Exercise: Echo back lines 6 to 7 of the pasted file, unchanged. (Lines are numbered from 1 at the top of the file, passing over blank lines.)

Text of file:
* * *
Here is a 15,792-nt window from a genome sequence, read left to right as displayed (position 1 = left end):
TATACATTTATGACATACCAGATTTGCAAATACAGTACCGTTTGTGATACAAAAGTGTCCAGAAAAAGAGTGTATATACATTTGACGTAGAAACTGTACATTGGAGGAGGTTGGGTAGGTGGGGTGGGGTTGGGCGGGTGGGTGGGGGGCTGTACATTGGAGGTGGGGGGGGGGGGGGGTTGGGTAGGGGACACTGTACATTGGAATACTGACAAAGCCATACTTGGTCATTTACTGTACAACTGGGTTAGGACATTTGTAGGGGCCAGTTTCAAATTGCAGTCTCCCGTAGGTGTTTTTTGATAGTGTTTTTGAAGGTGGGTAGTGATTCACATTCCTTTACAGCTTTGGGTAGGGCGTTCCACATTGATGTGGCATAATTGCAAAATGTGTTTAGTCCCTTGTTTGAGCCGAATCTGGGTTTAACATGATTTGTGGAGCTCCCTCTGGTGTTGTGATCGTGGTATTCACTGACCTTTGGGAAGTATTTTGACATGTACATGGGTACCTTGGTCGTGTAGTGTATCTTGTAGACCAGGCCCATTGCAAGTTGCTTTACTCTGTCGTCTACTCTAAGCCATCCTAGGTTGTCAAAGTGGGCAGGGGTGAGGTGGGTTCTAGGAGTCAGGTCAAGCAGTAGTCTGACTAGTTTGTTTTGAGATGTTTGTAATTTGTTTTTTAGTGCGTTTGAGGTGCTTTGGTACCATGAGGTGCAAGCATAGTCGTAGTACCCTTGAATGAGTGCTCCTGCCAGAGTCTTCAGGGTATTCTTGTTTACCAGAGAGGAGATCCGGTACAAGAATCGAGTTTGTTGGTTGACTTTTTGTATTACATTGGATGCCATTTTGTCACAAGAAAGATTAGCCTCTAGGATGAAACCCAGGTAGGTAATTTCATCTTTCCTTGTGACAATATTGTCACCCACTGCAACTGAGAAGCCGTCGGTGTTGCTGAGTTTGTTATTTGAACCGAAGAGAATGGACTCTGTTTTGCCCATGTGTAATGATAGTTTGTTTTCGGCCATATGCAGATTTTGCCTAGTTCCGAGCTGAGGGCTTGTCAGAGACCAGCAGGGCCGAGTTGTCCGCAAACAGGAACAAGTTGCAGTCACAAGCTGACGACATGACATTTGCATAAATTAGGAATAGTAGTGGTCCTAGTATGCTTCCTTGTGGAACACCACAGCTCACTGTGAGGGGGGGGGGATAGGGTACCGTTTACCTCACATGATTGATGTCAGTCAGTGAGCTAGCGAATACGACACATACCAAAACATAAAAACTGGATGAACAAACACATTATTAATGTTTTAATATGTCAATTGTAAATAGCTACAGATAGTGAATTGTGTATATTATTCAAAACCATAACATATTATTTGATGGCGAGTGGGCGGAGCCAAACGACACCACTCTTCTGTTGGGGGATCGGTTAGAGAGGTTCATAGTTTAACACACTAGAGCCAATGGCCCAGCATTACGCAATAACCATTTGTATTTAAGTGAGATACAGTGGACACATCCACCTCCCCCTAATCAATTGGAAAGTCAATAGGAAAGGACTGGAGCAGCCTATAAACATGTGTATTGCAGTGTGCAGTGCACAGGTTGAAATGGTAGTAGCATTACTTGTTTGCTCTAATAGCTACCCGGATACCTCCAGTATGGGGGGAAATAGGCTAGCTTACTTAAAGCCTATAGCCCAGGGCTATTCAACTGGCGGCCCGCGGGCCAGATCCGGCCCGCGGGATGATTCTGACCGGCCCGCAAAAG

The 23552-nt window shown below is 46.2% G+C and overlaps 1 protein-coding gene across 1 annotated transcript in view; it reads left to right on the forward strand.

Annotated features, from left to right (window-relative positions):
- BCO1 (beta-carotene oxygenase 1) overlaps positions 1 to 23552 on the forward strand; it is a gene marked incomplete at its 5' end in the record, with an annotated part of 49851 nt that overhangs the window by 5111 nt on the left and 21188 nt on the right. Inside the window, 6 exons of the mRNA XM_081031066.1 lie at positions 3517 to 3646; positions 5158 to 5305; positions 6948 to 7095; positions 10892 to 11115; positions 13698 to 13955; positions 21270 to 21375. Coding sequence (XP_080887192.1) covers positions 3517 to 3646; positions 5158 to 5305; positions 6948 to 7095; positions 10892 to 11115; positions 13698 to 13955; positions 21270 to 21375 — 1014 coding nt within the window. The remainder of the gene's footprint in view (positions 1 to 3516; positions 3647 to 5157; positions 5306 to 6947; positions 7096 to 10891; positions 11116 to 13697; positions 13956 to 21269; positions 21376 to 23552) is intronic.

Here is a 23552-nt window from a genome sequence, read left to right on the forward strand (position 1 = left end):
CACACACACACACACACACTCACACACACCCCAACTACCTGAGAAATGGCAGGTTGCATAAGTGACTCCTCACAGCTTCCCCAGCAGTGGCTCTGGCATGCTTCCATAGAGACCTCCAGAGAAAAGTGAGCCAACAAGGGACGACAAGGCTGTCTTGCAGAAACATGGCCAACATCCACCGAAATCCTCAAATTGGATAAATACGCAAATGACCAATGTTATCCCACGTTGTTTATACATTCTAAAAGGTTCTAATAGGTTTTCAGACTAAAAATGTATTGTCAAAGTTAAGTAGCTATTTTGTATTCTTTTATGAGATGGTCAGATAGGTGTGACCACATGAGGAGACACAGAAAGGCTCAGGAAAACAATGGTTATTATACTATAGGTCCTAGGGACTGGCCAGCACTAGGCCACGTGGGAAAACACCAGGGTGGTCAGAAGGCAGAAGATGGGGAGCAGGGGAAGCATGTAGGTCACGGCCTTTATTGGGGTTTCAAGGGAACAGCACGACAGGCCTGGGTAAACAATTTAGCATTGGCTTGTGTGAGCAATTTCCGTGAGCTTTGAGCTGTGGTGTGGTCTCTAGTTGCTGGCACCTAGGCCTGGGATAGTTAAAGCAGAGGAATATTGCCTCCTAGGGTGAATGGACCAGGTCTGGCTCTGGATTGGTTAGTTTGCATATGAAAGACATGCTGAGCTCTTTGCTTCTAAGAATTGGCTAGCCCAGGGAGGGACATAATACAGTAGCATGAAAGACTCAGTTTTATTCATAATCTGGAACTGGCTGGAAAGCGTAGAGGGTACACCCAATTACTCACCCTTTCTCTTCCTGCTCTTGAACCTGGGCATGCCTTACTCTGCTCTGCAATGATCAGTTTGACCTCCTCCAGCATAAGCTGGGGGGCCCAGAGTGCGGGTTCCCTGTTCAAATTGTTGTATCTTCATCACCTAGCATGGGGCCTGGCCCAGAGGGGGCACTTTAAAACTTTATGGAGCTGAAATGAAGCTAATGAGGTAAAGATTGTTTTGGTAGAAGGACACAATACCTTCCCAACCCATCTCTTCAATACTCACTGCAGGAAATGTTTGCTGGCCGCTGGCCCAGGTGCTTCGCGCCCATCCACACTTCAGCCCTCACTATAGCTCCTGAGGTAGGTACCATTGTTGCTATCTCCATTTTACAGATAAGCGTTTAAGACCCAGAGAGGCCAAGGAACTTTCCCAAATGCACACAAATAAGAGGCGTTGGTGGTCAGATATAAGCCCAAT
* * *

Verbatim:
Here is a 23552-nt window from a genome sequence, read left to right on the forward strand (position 1 = left end):
CACACACACACACACACACTCACACACACCCCAACTACCTGAGAAATGGCAGGTTGCATAAGTGACTCCTCACAGCTTCCCCAGCAGTGGCTCTGGCATGCTTCCATAGAGACCTCCAGAGAAAAGTGAGCCAACAAGGGACGACAAGGCTGTCTTGCAGAAACATGGCCAACATCCACCGAAATCCTCAAATTGGATAAATACGCAAATGACCAATGTTATCCCACGTTGTTTATACATTCTAAAAGGTTCTAATAGGTTTTCAGACTAAAAATGTATTGTCAAAGTTAAGTAGCTATTTTGTATTCTTTTATGAGATGGTCAGATAGGTGTGACCACATGAGGAGACACAGAAAGGCTCAGGAAAACAATGGTTATTATACTATAGGTCCTAGGGACTGGCCAGCACTAGGCCACGTGGGAAAACACCAGGGTGGTCAGAAGGCAGAAGATGGGGAGCAGGGGAAGCATGTAGGTCACGGCCTTTATTGGGGTTTCAAGGGAACAGCACGACAGGCCTGGGTAAACAATTTAGCATTGGCTTGTGTGAGCAATTTCCGTGAGCTTTGAGCTGTGGTGTGGTCTCTAGTTGCTGGCACCTAGGCCTGGGATAGTTAAAGCAGAGGAATATTGCCTCCTAGGGTGAATGGACCAGGTCTGGCTCTGGATTGGTTAGTTTGCATATGAAAGACATGCTGAGCTCTTTGCTTCTAAGAATTGGCTAGCCCAGGGAGGGACATAATACAGTAGCATGAAAGACTCAGTTTTATTCATAATCTGGAACTGGCTGGAAAGCGTAGAGGGTACACCCAATTACTCACCCTTTCTCTTCCTGCTCTTGAACCTGGGCATGCCTTACTCTGCTCTGCAATGATCAGTTTGACCTCCTCCAGCATAAGCTGGGGGGCCCAGAGTGCGGGTTCCCTGTTCAAATTGTTGTATCTTCATCACCTAGCATGGGGCCTGGCCCAGAGGGGGCACTTTAAAACTTTATGGAGCTGAAATGAAGCTAATGAGGTAAAGATTGTTTTGGTAGAAGGACACAATACCTTCCCAACCCATCTCTTCAATACTCACTGCAGGAAATGTTTGCTGGCCGCTGGCCCAGGTGCTTCGCGCCCATCCACACTTCAGCCCTCACTATAGCTCCTGAGGTAGGTACCATTGTTGCTATCTCCATTTTACAGATAAGCGTTTAAGACCCAGAGAGGCCAAGGAACTTTCCCAAATGCACACAAATAAGAGGCGTTGGTGGTCAGATATAAGCCCAAT